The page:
“Isaac did not barrel right over it,” said Alan Leonardi, deputy director of NOAA’s Atlantic Oceanographic and Meteorological Laboratory in Miami, before the storm made landfall near New Orleans as a Category 1 hurricane.
“But Isaac being the size storm it is, the Wave Glider was able to collect data from the outer rain bands. We can’t steer a hurricane, but we did get good data out of it,” the scientist explained.
A few days later, NOAA got a second look at the storm, from another Wave Glider – named G2 – on a separate oil and gas mission in the Gulf of Mexico, reports Reuters.
The eye of Isaac passed barely 60 miles east of G2, allowed the device to collect required ocean data, such as evidence of a dramatic drop in water temperature, “suggesting that Isaac was vacuuming the heat from the Gulf,” revealed its manufacturers, Liquid Robotics, based in Sunnyvale, California.
“We are proud that it was able to survive the mission,” battling 85 mph sustained winds, and gusts up to 120 mph,” Bill Vass, CEO of Liquid Robotics, said.
“Hopefully the Wave Glider will make it possible to better predict the severity and risk to everyone in the Gulf Coast area in the future.”
By continuously harvesting energy from the environment, Wave Gliders are able to travel long distances, hold station, and monitor vast areas without ever needing to refuel, according to the company’s website.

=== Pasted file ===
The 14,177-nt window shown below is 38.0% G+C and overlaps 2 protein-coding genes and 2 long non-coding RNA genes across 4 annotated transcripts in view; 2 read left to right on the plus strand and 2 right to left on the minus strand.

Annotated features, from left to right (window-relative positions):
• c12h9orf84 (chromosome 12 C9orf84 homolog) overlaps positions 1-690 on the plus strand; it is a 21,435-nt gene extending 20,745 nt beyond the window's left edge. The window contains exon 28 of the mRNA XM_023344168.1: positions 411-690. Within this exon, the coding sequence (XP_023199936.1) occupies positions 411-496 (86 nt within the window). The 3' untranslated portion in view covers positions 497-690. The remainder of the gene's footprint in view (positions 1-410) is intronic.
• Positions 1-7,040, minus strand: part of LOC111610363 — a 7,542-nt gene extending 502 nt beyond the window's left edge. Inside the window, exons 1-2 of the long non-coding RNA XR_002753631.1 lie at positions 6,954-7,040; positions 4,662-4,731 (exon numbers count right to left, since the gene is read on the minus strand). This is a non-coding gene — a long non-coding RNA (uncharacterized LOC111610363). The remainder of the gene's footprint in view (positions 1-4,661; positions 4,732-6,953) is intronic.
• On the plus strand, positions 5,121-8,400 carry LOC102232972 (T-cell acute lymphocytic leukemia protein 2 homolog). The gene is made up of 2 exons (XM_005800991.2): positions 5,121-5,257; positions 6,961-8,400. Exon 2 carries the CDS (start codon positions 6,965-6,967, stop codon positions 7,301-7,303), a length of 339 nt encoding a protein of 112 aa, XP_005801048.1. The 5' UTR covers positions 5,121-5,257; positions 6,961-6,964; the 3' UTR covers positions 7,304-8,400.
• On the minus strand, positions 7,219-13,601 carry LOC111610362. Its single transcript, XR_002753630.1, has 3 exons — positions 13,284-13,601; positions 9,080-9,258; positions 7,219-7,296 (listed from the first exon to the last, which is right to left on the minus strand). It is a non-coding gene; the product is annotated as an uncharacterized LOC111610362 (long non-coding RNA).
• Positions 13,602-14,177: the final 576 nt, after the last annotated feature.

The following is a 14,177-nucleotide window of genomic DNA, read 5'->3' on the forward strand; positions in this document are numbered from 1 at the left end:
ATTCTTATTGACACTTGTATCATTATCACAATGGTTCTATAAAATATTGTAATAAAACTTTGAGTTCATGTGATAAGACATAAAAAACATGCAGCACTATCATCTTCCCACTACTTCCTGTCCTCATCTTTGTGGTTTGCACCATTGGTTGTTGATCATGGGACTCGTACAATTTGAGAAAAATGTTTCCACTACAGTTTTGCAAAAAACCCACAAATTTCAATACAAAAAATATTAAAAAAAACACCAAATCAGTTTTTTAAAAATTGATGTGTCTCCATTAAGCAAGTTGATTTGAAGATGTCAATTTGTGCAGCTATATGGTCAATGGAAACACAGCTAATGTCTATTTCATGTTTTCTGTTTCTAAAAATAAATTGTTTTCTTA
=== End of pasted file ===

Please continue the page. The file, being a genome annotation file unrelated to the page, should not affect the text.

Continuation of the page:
A unique two-part architecture and wing system directly converts wave motion into thrust, and solar panels provide electricity for sensor payloads. This means that Wave Gliders can travel to a distant area, collect data, and return for maintenance without ever requiring a ship to leave port.
The Wave Glider is a configurable platform designed to support a wide variety of sensor payloads. It can keep station or travel from point to point. Data is transmitted to shore via satellite, and the continuous surface presence means that data can be delivered as it is collected. Payloads can be installed by customers or integrated by Liquid Robotics.
Meteorologists hope to plug the craft’s storm data into forecast models to forecast when a tropical storm is strengthening into a hurricane.
“We’re trying to understand what happens at the ocean surface, which is where the energy transfer happens between the ocean and the overlaying hurricane,” said Erica Rule, spokeswoman for NOAA’s oceanographic and meteorological laboratory.
“Heat energy becomes the kinetic energy that drives the hurricane, and it comes from the warm water that they pass over,” she said. “It’s why hurricanes die when they go over land or over colder water.”
The tested device is steady that it can stay at sea for a year at a time using “renewable energy from technology that converts wave motion into energy for propulsion,” scientists explain.
“Solar panels power the onboard communications and sensor equipment, and it can be piloted by satellite from the company’s California offices,” writes Reuters.
According to NOAA reports, the robots are already in use by scientists in marine research off the coast of California monitoring great white sharks.
A military version, dubbed the “Shark” has already been adapted for communications, intelligence and surveillance operations. “The Department of Defense is a big customer of ours,” said CEO of Liquid Robotics.
Alan Leonardi revealed that NOAA laboratory is working with the manufacturer “to have several ready for the 2013 hurricane season”.
“They will be placed in a line east of the Leeward Islands in the path of an approaching tropical storm,” he said. Leonardi continued, “It’s what we call a picket fence. The dream scenario would be to have six or 12 of these all get run over by a storm.”